The Indicator from Planet Money - How Political Instability Affects The Economy

We're only seven days into the new year and we're off to a bumpy start. But as chaos rages through the capitol, the stock market and other signs of economic growth continue.

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Content Keywords: indicator stock market Dan drezner politics growth
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NPR

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This is the indicator from Planet Money. I'm Stacey Vanek Smith, like most people yesterday. I watched the events unfolding in Washington DC in shock watching an angry mob of President Trump supporters storm. The Capitol building was not something I ever expected to see and frankly. It was a really scary moment things felt really unstable really fragile and our country just felt very vulnerable and unstable at that moment. And also I was confused because the stock market went up and and I know I know that the stock market isn't the economy. I know that all the time and it's it's true still the stock market is an economic signal and I wanted to understand more generally. What is the relationship between economic growth and political instability?

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The call of Dan drezner. He's a professor of international politics at the Fletcher School of Law and diplomacy at Tufts University. He also writes for the Washington Post after the break a conversation with Dan drezner about economic growth political instability and the economic indicators that he is watching.

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Daniel drezner is a professor of international politics at Tufts University. He's also a contributor to The Washington Post at Daniel. Thank you for joining us at my first question is I'd love to know what was going through your head as you were watching all of the events unfold at the Capitol yesterday.

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When I was watching it what I kept thinking was the slippery slope this country has been on for the last decade it while what happened yesterday was an order of magnitude worse. If you think about it ever since the Tea Party Revolt of 2010 the government the federal government particular has been convulsing in occasionally threatening not to raise the debt ceiling shutting the government down political polarization in Congress leading to a gridlock in frustration and eventually the election of Donald Trump as president. So their ways in which what happened yesterday, it's the culmination of underlying trends that we've experienced for the last 10 20, even 30 years clinical instability on countries economies and generally not surprisingly. It's not good. But what it What is the relationship there between political instability and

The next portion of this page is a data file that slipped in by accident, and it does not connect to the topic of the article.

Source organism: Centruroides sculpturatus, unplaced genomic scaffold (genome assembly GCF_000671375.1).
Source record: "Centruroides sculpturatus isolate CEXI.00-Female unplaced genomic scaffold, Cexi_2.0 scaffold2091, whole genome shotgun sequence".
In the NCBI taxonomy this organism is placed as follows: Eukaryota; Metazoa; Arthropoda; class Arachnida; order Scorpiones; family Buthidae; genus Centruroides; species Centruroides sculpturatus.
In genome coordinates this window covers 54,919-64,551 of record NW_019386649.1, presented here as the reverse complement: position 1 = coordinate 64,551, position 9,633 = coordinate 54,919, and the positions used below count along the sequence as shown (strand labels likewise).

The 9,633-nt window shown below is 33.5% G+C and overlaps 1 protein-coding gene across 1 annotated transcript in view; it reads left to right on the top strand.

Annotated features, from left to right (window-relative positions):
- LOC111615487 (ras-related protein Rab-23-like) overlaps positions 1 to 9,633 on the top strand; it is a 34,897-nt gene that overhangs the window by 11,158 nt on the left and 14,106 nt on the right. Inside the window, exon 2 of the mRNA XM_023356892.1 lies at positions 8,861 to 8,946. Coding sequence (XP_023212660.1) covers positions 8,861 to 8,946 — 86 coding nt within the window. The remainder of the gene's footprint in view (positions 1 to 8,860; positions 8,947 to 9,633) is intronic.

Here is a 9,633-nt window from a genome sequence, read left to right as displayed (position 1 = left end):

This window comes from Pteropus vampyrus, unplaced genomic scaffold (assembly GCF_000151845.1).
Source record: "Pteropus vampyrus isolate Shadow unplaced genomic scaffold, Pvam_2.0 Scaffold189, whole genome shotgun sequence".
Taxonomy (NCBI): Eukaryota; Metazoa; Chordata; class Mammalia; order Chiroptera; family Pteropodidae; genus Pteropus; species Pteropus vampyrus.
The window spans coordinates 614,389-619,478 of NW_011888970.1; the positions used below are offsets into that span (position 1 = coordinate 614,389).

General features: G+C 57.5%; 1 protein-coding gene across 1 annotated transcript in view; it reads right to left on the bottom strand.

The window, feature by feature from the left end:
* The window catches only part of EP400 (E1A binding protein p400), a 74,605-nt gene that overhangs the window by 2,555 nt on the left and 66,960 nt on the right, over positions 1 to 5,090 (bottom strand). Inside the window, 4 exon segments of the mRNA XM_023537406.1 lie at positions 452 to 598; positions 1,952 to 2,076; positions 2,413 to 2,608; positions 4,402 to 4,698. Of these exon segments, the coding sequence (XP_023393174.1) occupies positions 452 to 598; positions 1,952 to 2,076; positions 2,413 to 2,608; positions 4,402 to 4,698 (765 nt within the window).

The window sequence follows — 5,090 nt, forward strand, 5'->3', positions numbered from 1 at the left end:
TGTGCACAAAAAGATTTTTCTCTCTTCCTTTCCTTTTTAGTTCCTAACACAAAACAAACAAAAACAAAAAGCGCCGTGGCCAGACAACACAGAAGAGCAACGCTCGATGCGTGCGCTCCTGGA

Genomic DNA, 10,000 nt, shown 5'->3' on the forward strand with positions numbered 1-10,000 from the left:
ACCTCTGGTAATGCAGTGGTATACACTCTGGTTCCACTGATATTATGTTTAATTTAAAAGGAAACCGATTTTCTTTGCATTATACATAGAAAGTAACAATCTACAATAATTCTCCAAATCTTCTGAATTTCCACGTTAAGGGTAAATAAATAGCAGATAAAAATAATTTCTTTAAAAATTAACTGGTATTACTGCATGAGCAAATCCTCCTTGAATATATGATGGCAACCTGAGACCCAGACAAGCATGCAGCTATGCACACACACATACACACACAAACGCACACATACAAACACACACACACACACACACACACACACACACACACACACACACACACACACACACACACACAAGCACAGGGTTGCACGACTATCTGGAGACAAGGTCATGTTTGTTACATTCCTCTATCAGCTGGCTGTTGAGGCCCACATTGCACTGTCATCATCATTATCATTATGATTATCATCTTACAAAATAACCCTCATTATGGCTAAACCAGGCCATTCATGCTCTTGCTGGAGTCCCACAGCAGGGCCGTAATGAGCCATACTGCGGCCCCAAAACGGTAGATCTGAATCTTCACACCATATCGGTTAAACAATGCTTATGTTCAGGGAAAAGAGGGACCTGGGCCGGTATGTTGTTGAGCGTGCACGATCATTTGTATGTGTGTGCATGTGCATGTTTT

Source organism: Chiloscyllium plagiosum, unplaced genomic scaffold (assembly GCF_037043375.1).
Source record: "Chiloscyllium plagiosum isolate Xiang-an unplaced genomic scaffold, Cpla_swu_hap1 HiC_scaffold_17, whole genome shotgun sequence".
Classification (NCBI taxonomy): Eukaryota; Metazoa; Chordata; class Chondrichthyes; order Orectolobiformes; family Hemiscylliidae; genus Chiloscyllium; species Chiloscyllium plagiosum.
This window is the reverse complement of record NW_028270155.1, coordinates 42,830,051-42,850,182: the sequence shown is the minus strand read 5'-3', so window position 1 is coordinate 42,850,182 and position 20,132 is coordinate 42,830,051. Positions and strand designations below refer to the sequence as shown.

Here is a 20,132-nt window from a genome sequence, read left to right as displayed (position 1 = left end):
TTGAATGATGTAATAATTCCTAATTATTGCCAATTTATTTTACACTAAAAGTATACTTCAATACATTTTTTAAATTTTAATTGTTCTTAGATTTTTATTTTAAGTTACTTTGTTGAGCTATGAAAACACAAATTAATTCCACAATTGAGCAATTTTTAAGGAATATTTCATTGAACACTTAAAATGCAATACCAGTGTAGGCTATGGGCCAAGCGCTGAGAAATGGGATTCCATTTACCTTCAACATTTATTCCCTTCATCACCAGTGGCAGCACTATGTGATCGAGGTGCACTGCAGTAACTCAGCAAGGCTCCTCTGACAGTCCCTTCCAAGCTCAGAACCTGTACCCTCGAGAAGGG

00:02:43
Economic growth Prosperity, there is no denying. The fact that the political stability is correlate with economic growth and political instability is correlated, usually with with economic stagnation and make some sort of intuitive sense. If you think about it, you put yourself in the mindset of an entrepreneur or CEO or even an individual whose thinking about doing something like buying a house anytime you are making a large investment you are taking a risk right particular things. That's not terribly mobile. And so when you do that the question you obviously want to ask is will my property rights be respected will I have legal rights? Will National policy makers not do things like shut down the government or you know, pursue Reckless economic policies. And so anytime you lose faith in the government's ability to credibly commit to generally robe.

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Economic policies you were going to ask no more risk-averse Manner and now multiply that risk-averse behavior by every firm or every individual household buyer and you can understand why suddenly if instability really seems On The Rise you're going to have people hoarding cash rather than actually spending on things that they want to spend in the economy.

00:04:07